Dr. King revealed in interviews that after a troubling phone call late in the evening in 1957, he prayed and was called by name. He said that in his prayer, he heard the Lord speaking to him and saying, “Martin Luther, stand up for righteousness, stand up for justice,” and promising never to leave him alone. Dr. King referred to his vision as his “Mountain-top Experience.” (Holy Women, Holy Men)
This experience propelled Dr. King into the heart of the Civil Rights Movement. His campaigns were instrumental to the passage of the Civil Rights Acts of 1964, 1965 and 1968. Dr. King then turned his attention to economic empowerment of the poor and opposition to the Vietnam War, contending that racism, poverty and militarism were interrelated. (Holy Women, Holy Men)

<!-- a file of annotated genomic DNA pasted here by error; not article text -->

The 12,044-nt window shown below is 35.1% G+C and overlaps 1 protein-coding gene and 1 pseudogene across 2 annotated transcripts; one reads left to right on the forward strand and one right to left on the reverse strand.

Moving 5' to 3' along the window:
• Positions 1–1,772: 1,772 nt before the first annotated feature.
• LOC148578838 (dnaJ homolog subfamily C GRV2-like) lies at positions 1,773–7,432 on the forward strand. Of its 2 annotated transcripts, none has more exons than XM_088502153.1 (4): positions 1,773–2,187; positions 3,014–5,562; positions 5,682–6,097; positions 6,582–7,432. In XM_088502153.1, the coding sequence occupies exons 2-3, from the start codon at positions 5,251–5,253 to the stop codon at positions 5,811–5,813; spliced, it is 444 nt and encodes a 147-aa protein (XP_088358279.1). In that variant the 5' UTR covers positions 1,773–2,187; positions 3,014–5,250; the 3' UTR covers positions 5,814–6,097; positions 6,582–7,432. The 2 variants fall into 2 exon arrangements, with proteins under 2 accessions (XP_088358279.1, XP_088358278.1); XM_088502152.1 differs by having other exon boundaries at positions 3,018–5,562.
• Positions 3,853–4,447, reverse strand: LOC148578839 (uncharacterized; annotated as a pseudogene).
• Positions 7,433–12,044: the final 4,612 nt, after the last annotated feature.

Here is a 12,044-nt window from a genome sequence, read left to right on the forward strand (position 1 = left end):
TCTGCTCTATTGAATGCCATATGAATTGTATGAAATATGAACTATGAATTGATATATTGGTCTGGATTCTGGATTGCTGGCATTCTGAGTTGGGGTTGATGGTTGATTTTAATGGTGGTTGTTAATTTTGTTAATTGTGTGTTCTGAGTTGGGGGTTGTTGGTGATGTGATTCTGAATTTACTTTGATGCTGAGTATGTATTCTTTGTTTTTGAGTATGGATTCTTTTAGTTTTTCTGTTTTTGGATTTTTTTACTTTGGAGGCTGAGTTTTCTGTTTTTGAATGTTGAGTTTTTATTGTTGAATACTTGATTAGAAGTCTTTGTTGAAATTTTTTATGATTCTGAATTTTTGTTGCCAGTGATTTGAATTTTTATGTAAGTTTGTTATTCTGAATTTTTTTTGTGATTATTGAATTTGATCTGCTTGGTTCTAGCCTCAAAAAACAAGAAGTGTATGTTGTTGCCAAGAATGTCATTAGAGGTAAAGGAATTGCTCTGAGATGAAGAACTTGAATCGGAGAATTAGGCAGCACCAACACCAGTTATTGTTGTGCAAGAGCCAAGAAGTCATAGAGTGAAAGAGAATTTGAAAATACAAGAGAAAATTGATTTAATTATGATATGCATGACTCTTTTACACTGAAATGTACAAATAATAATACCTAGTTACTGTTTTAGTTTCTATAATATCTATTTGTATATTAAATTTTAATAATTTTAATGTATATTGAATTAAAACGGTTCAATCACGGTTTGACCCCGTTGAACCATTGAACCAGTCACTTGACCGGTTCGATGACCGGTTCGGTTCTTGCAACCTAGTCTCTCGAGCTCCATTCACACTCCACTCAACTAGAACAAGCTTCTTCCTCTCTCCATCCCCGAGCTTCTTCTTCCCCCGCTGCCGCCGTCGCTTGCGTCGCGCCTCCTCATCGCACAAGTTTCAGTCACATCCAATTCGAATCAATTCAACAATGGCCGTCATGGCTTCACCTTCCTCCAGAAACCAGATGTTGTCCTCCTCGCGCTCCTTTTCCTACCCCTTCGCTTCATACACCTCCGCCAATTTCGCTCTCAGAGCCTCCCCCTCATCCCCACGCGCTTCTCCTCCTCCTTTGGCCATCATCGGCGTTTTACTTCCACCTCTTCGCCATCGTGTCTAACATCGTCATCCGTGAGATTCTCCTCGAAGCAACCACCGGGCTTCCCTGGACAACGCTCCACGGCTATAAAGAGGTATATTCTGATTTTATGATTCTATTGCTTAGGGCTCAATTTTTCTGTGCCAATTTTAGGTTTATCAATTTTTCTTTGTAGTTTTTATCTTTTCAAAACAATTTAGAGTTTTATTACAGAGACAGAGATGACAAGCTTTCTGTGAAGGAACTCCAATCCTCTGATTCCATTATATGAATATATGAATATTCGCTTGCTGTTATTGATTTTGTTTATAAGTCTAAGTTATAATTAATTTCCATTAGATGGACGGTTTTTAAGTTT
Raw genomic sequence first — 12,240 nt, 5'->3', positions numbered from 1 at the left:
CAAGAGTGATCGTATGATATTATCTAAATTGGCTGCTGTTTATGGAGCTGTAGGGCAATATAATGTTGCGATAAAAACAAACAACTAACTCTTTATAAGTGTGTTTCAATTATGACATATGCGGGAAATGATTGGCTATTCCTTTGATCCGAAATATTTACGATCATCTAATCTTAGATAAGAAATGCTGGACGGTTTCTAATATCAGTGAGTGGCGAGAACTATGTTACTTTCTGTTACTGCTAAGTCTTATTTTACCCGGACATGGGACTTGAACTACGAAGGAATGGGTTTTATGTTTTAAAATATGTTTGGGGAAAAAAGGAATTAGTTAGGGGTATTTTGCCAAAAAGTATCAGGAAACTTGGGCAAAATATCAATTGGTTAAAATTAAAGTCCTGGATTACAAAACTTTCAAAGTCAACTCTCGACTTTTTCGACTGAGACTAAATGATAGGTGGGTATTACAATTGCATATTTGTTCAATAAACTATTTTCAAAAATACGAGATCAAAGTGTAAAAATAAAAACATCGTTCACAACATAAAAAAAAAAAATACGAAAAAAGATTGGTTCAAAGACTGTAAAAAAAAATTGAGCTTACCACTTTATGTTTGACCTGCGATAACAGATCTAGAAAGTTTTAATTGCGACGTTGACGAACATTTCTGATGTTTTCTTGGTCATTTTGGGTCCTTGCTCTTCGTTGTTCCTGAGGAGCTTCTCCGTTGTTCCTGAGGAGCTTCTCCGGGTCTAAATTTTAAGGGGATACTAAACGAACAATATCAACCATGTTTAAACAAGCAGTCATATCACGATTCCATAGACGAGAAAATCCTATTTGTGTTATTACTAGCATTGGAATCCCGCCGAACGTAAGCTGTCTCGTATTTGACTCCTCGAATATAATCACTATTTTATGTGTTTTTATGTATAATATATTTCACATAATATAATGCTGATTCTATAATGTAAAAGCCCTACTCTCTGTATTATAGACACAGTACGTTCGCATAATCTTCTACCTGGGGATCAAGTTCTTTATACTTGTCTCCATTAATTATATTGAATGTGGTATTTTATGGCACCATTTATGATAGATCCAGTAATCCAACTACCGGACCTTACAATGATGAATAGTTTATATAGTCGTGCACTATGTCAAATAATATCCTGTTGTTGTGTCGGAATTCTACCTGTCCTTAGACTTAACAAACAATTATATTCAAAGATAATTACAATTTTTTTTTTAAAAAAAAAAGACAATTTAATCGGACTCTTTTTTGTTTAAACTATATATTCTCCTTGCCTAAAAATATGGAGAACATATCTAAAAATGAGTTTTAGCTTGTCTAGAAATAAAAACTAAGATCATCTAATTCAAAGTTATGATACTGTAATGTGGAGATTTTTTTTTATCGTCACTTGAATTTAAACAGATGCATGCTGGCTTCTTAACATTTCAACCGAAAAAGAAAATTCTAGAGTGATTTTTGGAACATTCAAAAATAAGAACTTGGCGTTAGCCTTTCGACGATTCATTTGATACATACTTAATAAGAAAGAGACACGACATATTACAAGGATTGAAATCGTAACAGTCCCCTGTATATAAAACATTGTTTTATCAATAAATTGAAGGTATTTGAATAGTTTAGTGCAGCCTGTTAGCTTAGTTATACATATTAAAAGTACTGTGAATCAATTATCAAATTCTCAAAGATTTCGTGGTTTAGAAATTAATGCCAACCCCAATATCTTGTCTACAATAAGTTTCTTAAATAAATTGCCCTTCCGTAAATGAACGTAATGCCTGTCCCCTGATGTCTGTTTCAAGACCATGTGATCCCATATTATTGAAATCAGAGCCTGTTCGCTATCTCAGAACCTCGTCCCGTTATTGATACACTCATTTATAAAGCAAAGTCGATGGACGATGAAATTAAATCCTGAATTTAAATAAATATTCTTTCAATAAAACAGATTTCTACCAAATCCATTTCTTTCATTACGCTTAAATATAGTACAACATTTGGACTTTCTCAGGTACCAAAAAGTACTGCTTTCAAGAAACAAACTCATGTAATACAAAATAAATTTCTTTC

Last Tuesday evening, Matt and I were watching “American Experience” on OPB and the topic was the summer of 1964. For those of you who remember that summer, or are particularly good at remembering American History, then you’ll recall that the summer of 1964 was the summer when young men and women from all over the country were trained to help register Black voters in the south. These young men and women felt called by name to make change in the world. They faced difficult obstacles…harassment, violence, and for three young men, even death. The Free Speech movement, campus demonstrations against the Vietnam War, and the Women’s movement all grew out of the events of the Civil Rights Movement because people’s eyes had been opened to the injustices in our country.